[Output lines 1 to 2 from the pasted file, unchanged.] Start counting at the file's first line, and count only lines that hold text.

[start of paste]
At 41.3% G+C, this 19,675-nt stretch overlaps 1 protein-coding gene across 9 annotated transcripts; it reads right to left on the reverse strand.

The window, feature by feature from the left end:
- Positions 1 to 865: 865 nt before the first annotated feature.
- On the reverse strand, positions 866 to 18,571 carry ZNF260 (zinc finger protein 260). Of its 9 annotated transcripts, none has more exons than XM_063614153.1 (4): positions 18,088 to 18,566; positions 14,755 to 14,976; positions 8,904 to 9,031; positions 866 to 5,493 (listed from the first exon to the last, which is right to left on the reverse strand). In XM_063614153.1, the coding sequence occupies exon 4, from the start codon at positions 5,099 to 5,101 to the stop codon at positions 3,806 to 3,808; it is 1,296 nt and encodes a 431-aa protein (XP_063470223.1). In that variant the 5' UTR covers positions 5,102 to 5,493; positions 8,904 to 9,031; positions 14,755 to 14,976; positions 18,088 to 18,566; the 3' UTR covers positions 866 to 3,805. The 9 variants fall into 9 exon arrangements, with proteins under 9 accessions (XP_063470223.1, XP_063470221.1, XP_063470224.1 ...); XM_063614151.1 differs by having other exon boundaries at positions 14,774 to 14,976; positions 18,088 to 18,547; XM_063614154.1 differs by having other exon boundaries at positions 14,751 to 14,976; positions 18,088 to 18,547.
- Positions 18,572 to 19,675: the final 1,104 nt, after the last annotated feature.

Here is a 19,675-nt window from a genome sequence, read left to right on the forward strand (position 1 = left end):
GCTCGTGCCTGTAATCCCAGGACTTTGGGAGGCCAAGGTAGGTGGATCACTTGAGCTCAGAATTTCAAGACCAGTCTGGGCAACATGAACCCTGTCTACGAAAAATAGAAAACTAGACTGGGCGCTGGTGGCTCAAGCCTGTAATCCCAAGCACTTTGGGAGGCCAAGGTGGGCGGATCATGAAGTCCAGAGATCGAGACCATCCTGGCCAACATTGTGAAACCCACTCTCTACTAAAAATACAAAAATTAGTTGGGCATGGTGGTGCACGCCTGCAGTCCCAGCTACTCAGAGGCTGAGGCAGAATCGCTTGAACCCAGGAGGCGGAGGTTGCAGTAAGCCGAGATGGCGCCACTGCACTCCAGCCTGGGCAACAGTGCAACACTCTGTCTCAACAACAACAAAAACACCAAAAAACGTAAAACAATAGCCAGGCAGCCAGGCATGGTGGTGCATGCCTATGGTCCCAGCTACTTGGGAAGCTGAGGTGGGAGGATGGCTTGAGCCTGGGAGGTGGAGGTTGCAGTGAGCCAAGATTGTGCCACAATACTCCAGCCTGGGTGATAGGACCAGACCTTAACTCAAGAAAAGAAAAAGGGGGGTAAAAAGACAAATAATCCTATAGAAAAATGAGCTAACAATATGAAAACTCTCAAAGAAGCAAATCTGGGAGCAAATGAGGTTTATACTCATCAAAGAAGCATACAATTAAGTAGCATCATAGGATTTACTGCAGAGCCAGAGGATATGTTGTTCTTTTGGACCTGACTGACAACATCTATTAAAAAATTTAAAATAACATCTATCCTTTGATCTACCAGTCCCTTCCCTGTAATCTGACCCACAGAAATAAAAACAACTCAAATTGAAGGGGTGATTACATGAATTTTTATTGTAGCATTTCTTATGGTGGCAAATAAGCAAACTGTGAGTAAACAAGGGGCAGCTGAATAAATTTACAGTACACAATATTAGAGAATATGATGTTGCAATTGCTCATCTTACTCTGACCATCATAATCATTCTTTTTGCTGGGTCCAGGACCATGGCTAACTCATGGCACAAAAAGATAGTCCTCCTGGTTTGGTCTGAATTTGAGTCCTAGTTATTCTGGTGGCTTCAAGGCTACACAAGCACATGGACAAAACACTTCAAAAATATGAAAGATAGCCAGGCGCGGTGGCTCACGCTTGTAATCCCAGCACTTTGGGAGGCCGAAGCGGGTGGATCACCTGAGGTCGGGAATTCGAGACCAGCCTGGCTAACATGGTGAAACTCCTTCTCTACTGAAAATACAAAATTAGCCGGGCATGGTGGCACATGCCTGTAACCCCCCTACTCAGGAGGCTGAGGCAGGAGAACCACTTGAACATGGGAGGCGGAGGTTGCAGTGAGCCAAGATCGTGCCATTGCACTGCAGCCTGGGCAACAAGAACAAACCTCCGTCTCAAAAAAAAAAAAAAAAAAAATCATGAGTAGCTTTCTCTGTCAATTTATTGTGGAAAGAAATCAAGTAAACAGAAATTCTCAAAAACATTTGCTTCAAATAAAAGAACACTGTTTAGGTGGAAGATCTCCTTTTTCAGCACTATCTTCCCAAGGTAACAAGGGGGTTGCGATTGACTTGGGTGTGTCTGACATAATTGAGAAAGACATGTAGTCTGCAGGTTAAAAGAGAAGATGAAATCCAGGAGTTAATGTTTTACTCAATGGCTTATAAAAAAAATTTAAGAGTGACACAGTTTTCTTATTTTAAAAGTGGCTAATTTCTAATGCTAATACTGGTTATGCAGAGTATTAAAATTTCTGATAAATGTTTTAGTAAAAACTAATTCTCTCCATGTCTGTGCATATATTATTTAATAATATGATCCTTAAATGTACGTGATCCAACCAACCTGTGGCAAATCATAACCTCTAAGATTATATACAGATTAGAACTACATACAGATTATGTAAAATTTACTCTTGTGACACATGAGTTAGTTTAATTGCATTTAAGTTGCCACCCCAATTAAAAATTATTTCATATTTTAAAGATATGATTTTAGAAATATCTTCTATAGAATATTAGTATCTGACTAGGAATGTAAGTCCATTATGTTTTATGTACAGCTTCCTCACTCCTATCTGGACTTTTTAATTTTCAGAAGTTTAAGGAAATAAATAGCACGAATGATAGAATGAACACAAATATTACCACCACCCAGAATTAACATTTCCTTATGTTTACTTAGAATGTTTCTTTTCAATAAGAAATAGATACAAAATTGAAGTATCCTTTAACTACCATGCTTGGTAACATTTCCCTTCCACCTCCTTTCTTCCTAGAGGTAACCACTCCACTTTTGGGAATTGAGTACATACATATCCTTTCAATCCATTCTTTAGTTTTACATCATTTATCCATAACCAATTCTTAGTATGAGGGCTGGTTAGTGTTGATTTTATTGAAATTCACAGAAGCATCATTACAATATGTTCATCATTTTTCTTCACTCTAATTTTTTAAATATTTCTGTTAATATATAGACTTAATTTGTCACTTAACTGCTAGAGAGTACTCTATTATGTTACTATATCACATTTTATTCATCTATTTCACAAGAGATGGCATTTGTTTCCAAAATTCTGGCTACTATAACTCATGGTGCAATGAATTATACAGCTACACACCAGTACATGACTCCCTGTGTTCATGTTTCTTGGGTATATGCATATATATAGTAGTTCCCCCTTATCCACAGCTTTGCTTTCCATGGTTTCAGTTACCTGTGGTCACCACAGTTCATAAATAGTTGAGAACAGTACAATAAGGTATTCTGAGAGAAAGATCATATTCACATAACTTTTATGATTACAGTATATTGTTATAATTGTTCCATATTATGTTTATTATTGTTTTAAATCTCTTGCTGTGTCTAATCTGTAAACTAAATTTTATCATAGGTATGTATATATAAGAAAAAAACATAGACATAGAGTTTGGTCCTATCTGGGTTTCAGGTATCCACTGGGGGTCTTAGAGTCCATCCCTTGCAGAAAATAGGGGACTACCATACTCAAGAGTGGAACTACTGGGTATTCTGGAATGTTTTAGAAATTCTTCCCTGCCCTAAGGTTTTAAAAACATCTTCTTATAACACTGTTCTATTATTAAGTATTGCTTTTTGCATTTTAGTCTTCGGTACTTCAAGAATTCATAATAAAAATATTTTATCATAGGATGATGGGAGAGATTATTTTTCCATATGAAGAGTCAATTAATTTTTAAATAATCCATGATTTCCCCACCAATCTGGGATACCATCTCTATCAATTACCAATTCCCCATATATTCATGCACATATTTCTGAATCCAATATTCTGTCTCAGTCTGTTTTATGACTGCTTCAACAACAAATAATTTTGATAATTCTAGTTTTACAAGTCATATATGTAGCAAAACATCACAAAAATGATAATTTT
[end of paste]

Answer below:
At 41.3% G+C, this 19,675-nt stretch overlaps 1 protein-coding gene across 9 annotated transcripts; it reads right to left on the reverse strand.

The window, feature by feature from the left end: